If Singer agents were the officers in Singer's far-flung army, the salesmen were their foot soldiers. In the United States the Singer Company was soon the single largest employer of door-to-door salesmen; never before had so many been employed in selling a single product.
As the market for sewing machines got saturated, salesmen started expanding south and westward from the more populated Eastern Seaboard. A salesman in Texas in the 1870s worked a territory of 400,000 square miles, which he had to travel "to dispose of a machine and the same trip over to collect for it.... There are but two railroads...and the fare of not less than five cents a mile makes this about the hardest territory in the USA to work." Others targeted the Native population - as the Choctaws, Chickasaws, Osages and others received payment for their lands, "Singer salesmen were on hand to see that the money went for machines rather than fire water."
A salesman in Florida named James Willson had a remarkable influence on the Seminole Indians, who previously had worn very few clothes. When he introduced the hand-crank sewing machine, Seminole women soon adopted a new way of dressing, creating elaborate costumes from hundreds of pieces of cloth which they sewed together in unusual patterns.
The tenacity of Singer salesmen was legendary, their sales tactics sometimes underhanded. Such was the growing revulsion to these salesmen that a brownstone building in New York, which for a time served as the company's headquarters, had the legend "absolutely no canvassers and peddlers" painted on each of its front step risers. The incongruity of this was pointed out when President Bourne (1889 - 1905) hosted a convention of Singer's highest-selling canvassers; the risers were quietly repainted.
Enterprising Singer salesmen created markets where none existed, all around the globe. I remember as a child being enchanted by the stories of Singer salesmen, like eighty-year old Mr. Bustamante, to whose lapel my father pinned a gold medal for 60 years of loyal service to the company when we lived in Colombia in the early sixties. At dinner after the ceremony, Mr. Bustamante regaled us with tales of his early days with Singer. He'd load machines onto a raft and sail down the Amazon River, trading with the native people along the way, returning only when every machine was sold.
One of the characters in River of the Sun, a popular 1950s novel set in Brazil's Amazon jungle, is a hard drinking, ruthless Singer salesman named Mordecai Cobb who lives on the Amazon aboard his launch, La Cantora (the Singer), and peddles sewing machines to the native women living along the river, like "plump, bright-eyed Teresa Carolina," who "carefully oiled and polished the shining sewing machine that was her pride and joy." Cobb arrived in the Amazon to strike it rich, either through gold or oil. He found neither, and had to settle for peddling Singer machines.
By the 1860s, ambitious young men could disembark at ports anywhere in the world and hire on with the local Singer Sewing Machine Company. From there they'd transport treadle and hand-crank machines far off the beaten track, on camels in the desert, dogsleds in the Arctic, rickshaws and bullocks in Asia, and specially designed outback wagons in Australia, bringing sewing machines to the world's remotest communities where no manufactured goods had gone before.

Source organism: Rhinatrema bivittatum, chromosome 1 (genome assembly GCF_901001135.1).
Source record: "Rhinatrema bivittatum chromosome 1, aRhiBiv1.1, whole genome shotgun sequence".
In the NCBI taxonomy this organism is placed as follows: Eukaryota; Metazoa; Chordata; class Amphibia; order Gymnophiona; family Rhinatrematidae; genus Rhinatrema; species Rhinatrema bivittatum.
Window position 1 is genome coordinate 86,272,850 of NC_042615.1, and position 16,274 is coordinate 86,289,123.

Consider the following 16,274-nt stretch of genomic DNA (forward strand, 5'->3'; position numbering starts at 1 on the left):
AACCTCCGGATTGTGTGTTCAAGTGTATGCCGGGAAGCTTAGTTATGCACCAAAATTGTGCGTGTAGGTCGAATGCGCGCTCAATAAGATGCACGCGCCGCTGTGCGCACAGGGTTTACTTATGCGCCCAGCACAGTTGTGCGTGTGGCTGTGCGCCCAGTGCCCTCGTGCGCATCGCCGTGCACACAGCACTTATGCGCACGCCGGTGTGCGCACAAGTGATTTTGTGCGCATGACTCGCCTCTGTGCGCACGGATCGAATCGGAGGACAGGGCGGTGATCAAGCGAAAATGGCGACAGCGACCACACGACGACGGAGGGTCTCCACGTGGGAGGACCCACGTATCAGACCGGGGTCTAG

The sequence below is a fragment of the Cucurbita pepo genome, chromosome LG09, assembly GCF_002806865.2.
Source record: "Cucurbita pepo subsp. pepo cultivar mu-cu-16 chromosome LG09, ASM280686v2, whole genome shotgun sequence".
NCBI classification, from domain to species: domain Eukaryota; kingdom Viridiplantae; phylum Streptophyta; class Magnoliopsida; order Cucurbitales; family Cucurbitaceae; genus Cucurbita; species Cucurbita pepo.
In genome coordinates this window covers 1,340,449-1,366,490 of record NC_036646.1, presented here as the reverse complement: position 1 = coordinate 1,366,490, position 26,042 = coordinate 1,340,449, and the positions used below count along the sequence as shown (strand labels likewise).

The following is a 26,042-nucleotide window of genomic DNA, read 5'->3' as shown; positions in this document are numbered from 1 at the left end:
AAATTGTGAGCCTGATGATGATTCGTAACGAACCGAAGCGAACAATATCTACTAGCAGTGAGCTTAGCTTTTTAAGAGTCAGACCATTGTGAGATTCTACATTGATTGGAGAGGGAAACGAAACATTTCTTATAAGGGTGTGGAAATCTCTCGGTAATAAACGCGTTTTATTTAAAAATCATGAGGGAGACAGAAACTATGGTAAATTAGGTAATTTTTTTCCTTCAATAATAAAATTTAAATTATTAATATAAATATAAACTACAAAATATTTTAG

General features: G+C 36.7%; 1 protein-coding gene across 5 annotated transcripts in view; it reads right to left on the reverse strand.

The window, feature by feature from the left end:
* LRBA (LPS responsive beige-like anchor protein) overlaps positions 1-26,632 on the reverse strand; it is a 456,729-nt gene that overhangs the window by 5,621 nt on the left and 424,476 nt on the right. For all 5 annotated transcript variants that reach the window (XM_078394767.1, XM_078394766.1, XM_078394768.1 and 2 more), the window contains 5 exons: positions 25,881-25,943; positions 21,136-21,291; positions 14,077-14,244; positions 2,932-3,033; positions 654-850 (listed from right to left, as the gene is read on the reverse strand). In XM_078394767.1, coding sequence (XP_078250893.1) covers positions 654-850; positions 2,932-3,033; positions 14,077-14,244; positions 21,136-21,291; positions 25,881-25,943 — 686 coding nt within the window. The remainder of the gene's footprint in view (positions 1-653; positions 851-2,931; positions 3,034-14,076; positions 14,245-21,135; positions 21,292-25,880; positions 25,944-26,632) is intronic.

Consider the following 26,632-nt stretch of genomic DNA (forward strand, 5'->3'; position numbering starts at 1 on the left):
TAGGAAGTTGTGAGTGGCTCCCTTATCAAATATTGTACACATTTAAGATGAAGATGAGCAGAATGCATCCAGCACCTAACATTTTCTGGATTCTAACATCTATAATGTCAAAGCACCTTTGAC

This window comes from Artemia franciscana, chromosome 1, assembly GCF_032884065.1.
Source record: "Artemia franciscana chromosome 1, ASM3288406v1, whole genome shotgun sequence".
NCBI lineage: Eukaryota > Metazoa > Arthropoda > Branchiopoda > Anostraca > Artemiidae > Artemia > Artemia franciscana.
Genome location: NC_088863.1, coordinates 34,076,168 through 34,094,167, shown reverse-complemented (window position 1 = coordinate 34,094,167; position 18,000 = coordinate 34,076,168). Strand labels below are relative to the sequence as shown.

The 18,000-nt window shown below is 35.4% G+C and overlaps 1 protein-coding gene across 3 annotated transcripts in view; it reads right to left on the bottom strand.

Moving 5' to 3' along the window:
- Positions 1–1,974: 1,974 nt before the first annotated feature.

"The photograph shows a traveling salesman, clad in the loose, flowing, priestly robe largely worn by men of the middle class in Central European Russia, explaining to a customer in the use of a Singer sewing machine."
Foreign traders in the 1870s noted admiringly that Singer's vast international organization was "second only to that of the Catholic Church." Salesmen ventured where only missionaries had gone before; their wares were usually more welcome.
Even the poorest people could purchase a sewing machine on credit, as long as two respected people in their communities would vouch for them. Singer quickly engendered tremendous customer loyalty; very few people ever defaulted on their payments.
Rogues and runaways became Singer salesmen. Frederick Creighton Wellman, a US physician, university Dean and married man, eloped to Brazil with 20 year old poet Elsie Dunn in 1912, where they lived common-law, renaming themselves Evelyn and Cyril Kay-Scott. He hired on with Singer, and was eventually promoted to auditor and then Superintendent before becoming a Brazilian rancher. Evelyn Kay-Scott wrote about their adventure in a celebrated novel, "Escapade."
American playwright Eugene O'Neil worked briefly in Argentina as a Singer salesman, until he was fired for drunkenness. "The Singer people made about 575 different types of sewing machines at the time," wrote O'Neil, "and I was supposed to learn every detail about every one. I got about as far as number ten, I guess, before they gave me up as hopeless. I had spent a good deal of my time down on the waterfront when I should have been studying bobbins and needles."
Others were more honourable. C.F. Glavin, a grain merchant from Milwaukee, speculated on grain in 1911 and was caught in a falling market, losing everything. Following bankruptcy proceedings he was forgiven most of the $200,000 he owed his creditors, but couldn't live with the shame. Scanning the world, Glavin realized there might well be a fortune to be made selling grain elevators to Argentina, which had a lot of wheat but inadequate storage facilities. He hired on as a Singer salesman in Argentina, and worked for Singer until he was able to establish a business building grain elevators. Eventually he remade his fortune, returned to the US and repaid all his creditors within 11 years.